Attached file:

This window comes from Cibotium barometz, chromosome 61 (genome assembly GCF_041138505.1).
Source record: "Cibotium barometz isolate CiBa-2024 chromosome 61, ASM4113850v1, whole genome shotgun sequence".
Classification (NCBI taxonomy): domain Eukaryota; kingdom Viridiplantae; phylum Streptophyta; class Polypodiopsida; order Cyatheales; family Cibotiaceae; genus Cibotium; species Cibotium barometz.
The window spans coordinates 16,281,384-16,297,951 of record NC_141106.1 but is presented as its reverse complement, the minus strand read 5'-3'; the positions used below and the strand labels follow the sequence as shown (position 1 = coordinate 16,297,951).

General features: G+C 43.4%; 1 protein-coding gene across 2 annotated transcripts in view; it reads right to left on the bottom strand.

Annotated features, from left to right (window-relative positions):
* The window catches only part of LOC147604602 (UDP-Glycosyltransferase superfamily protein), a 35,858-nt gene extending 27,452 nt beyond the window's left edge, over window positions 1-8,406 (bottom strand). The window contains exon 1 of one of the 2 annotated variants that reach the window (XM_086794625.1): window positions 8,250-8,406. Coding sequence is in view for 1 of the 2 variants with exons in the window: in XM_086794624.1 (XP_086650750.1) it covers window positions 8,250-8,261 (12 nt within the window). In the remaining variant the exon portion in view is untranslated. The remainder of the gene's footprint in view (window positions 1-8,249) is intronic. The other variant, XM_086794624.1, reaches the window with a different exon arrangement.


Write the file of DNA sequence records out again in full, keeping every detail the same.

This window comes from Cibotium barometz, chromosome 61 (genome assembly GCF_041138505.1).
Source record: "Cibotium barometz isolate CiBa-2024 chromosome 61, ASM4113850v1, whole genome shotgun sequence".
Classification (NCBI taxonomy): domain Eukaryota; kingdom Viridiplantae; phylum Streptophyta; class Polypodiopsida; order Cyatheales; family Cibotiaceae; genus Cibotium; species Cibotium barometz.
The window spans coordinates 16,281,384-16,297,951 of record NC_141106.1 but is presented as its reverse complement, the minus strand read 5'-3'; the positions used below and the strand labels follow the sequence as shown (position 1 = coordinate 16,297,951).

General features: G+C 43.4%; 1 protein-coding gene across 2 annotated transcripts in view; it reads right to left on the bottom strand.

Annotated features, from left to right (window-relative positions):
* The window catches only part of LOC147604602 (UDP-Glycosyltransferase superfamily protein), a 35,858-nt gene extending 27,452 nt beyond the window's left edge, over window positions 1-8,406 (bottom strand). The window contains exon 1 of one of the 2 annotated variants that reach the window (XM_086794625.1): window positions 8,250-8,406. Coding sequence is in view for 1 of the 2 variants with exons in the window: in XM_086794624.1 (XP_086650750.1) it covers window positions 8,250-8,261 (12 nt within the window). In the remaining variant the exon portion in view is untranslated. The remainder of the gene's footprint in view (window positions 1-8,249) is intronic. The other variant, XM_086794624.1, reaches the window with a different exon arrangement.